Understandably, the most prevalent uses of digital media for government are for citizens to carp and governments to crow. The Web was founded as a way to share information and what most people wanted to communicate was "we want more services!" What government (including both bureaucrats and elected officials) wanted to say was "look at all the stuff we do for you!" Both are important messages, and both woefully underutilize the potential of Web 2.0.
Finally, however, we are seeing the emergence of online tools (I don't want to call them "sites," which lumps them in with unequal company) that are beginning to conflate three important developments:
- The self-organizing features of social media
- The resources of the government-as-a-platform
- The utility of Geospatial Information Systems (GIS) to focus and analyze community action
Each of these is necessary, and taken together they are all sufficient to realize one of the key tenets of Gov 2.0: citizen co-delivery of services.
Citizen co-delivery of services is based on the idea that a small group of people can do what the community depends on the government to do -- but more cheaply, quickly, and effectively. For some activities, co-delivery won't work at all: building inspection, for example, takes expertise that most people don't have and time that most people can't commit to a project. Other activities, however, are tailor-made for co-delivery, people just need a little help. And that's where tools like SeeClickFix come in.
Though SeeClickFix started as a way for citizens to carp, it is quickly moving into the "neither fish nor fowl" category. Residents can still ask for outdoor seating permits for their favorite restaurant, or repair work on a diving board, but the forum now has a new tool that allows people to notify their government about problems, as well as organize to solve the problem themselves. If you live in New Haven, click on any of the open tickets and you'll see, on the right below the map, a box for "Community Actions." Community members who want to help solve a problem (e.g. foul-mouthed construction workers) can sign up to lead or join a team that will close a ticket. (I'd like to know how they close the ticket of the trash-talking hard hats.)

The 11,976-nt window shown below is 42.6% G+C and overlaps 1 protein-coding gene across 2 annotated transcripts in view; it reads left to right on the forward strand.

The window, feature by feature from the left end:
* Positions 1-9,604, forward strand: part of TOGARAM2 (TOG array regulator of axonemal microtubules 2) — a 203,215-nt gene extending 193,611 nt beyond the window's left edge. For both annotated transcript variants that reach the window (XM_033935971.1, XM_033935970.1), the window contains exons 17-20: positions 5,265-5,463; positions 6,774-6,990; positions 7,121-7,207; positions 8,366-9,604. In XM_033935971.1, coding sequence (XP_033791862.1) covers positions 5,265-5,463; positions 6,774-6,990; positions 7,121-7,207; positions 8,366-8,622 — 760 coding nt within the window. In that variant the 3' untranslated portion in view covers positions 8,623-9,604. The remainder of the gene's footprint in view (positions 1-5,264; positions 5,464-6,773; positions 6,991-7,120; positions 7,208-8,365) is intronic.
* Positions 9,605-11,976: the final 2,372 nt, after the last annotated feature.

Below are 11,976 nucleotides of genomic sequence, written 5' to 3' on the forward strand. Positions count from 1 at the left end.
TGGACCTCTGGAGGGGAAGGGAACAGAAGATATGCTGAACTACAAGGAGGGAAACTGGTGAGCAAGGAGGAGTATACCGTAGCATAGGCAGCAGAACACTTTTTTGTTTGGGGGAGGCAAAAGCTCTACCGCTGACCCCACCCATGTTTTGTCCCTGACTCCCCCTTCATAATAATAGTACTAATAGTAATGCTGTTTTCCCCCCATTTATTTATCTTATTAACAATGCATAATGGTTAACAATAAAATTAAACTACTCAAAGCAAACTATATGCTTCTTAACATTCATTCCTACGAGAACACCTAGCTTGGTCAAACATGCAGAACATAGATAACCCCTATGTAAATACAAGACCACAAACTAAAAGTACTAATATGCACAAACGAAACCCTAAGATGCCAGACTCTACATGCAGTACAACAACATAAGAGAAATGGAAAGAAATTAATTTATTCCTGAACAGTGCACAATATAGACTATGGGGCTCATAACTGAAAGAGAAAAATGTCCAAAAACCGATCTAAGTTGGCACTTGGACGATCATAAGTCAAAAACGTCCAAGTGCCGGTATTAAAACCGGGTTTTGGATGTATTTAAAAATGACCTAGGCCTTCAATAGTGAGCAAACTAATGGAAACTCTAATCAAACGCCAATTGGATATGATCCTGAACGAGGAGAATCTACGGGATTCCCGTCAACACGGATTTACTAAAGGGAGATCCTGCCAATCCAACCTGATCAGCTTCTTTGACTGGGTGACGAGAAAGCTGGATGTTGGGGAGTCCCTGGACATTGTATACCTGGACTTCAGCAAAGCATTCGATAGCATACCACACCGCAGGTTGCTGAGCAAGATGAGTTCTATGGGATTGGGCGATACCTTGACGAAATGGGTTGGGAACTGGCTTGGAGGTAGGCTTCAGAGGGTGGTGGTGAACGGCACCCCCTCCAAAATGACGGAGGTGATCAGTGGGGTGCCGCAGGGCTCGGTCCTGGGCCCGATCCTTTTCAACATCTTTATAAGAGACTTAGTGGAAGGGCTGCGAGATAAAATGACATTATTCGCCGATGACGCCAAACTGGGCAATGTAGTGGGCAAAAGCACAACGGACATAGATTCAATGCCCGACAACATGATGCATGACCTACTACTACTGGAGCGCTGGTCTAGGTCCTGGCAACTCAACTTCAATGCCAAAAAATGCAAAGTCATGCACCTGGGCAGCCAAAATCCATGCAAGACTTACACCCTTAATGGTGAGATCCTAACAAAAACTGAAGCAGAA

My favorite example is the ticket opened about a park that had fallen into disarray. After someone complained, the community organized to clean the park up themselves. There are two videos now posted on the comments page and a picture of the park in its now-tidy appearance. The last comment reads "The Department of Public Works is working hand in hand with the residents to help keep this park clean."
When the government provides a platform, its own costs stay down and citizens reap the benefit of the services they help provide.
Underlying all this, and so obvious as to be invisible, is GIS. A ticket can't be opened without an address -- which makes sense because you can't fix something if you don't know where it is!
But GIS offers much more than simply the ability to locate problems. Have you seen Miami's 311 app? If not, take a moment now, and do it. It's the future.
I'll wait. Go on.
Back? Great. My favorite part was the map showing the dead animal pick-up requests. What I'd like to see, however, is some more information displayed on the map. For example, how about a heat-map, showing how long a request remains open? And how about another that amalgamates the total number of requests into a graphic showing which are the most dangerous stretches of road? Because if you add those features, what you've built isn't just a place to submit requests, but a tool that both citizens and civic planners can use to improve their community.
That's the power of GIS that we're only now beginning to harness.
I'll be leading a panel that looks both at the present GIS offerings in Washington, DC, and at some interesting future uses of GIS to enhance citizen participation. In the meantime, though Ohio may have banned Human-Animal hybrids, I hope to see more online creatures that are neither fish nor fowl.